Even as I kiss the smooth, irresistible skin of her cheek, just the right amount of chubbiness for a mama smooch, I think it.
Even as I nurse her to sleep, watching that impossible tuft of fine hair stick up straight in the back and sway with every movement of the rocking chair, I think it.
This can’t be it, my heart whispers. This can’t be my last baby.
I had my fourth baby in August, a baby some might see as a luxury, an indulgence, a number just over the limit of sanity for normal people. Four kids? People say to us incredulously. Don’t you know what causes that?
Well, yes, we do and shockingly enough, we don’t have a problem with the cause or the babies that inevitably follow for us.
In fact, I’ve always loved babies. I can remember grocery shopping with my mom when I was a little girl and spying a baby in a neighboring cart, focusing all of my attentions on the little chubby-cheeked cherub until I was rewarded with a smile. Babies were just my thing — I almost felt like I had a special connection with them somehow.
And I found everything about the mystery of babies fascinating, right down to pregnancy and birth. Before I was out of high school, I set my sights on medical school to become a pediatrician, then changed my mind at the last minute for the nurse-midwife route. When I became pregnant during my last year of nursing school, I decided against more school yet again and eventually found my way into the labor and delivery ward, working part-time as a nurse while our own family kept growing.
But through it all, since I was five years old and told amused adults that I wanted to be a “baby doctor,” through mothering my nine-years-younger sister, to soaking up every minute of the newborn days with my own children, my life has been centered around babies. Babies, babies, and more babies.
Which is precisely why I am now terrified to ever move past the baby stage in my life.
There’s no pressing physical reason that I have to stop having babies, but I know very well that my husband and I are at a crossroads of sorts. We have lived in the trenches of parenting very young kids for the past six years and while it’s been so amazing in ways hard to explain, it’s also been stifling in many ways. Our marriage has been tested and I can feel my husband struggling to come up for air, wanting — and needing — to spread his wings in pursuing his dream job.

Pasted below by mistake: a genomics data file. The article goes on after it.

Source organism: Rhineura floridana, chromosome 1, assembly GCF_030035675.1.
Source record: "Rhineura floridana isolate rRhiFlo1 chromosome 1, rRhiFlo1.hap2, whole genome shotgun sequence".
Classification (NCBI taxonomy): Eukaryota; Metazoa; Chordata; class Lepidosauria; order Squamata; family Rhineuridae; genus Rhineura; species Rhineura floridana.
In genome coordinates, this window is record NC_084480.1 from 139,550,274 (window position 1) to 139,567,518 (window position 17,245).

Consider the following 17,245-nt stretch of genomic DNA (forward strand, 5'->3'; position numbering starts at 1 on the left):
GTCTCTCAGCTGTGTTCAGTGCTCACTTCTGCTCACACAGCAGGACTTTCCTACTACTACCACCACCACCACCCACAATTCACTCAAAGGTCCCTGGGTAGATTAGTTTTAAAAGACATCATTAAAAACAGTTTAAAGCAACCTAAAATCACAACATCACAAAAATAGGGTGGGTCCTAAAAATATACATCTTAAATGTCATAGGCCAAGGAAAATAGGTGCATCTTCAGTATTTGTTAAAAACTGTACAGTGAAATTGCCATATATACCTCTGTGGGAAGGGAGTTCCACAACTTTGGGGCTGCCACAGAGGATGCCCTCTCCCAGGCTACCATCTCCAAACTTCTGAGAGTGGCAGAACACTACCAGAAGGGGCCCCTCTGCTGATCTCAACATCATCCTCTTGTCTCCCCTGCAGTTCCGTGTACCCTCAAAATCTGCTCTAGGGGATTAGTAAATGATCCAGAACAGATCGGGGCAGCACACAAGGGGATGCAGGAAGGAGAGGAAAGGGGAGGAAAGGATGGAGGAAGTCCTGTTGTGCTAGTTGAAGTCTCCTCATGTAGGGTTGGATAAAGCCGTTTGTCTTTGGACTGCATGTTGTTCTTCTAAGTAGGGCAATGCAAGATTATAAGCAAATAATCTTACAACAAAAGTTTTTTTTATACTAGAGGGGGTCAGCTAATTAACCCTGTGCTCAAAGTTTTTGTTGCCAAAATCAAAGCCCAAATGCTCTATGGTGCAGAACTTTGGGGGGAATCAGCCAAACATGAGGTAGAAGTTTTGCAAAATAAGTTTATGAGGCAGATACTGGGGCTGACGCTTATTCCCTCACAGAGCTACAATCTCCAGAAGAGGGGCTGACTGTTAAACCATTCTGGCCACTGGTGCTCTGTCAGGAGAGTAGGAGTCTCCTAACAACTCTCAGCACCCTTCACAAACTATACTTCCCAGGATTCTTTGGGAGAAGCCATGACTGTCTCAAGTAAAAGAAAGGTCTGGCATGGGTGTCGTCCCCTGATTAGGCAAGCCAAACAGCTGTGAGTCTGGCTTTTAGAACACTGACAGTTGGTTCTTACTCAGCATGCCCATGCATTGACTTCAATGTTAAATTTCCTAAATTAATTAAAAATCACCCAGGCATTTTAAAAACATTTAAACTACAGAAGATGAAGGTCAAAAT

Although I tease him all the time about wanting just one more baby to keep my arms and heart full, I know deep down that another baby right now may just push us over the edge. For the first time ever, I feel almost selfish in wanting more children, like I’m not at all considering the impact that childbearing has on the man who has vowed to raise them with me. Like it’s his turn to find fulfillment. I am so, so happy in my life right now — it’s the kind of happiness when you look around and realize, this is it. I have everything I’ve ever wanted. And you start to wonder how long it will all last.
Because as my husband has trudged up and down our hallways this week with each one of our respective screaming, feverish children and swore under his breath, “That’s it, NO more babies,” I felt my happiness slipping away from me, faster than my children are growing up before my eyes, dimpled toddler limbs transforming into awkward school girls, garbled words replaced by startlingly clear sentences.
Because the honest truth is I’m afraid of what comes next.
I’m afraid of a life without the sweet breath of my babies.
I’m afraid of a life without the sweet innocence that I see reflected back in my daughter’s big blue eyes.
I’m afraid of a life spent without the delicious weight of a baby in my arms and a pair of chubby thighs to munch on. I’m afraid, simply, to move on.
As moms, we hear the plea from parents who have lived through the baby stages to enjoy it, soak it all in, count every last minute as the blessing that it is. Every time I close my eyes I see my husband’s grandma’s face, telling me with eyes full of sweet sadness, that right now, this time of babies nestled in my arms, days spent around naptimes and stories and coloring and play time, safe in our cocoon at home, is the best time of our lives.
And I fully believe that with all of my heart.
But the problem is, if this is the best time of my life …
How do I ever leave it behind?
Image property of J&J Brusie Photography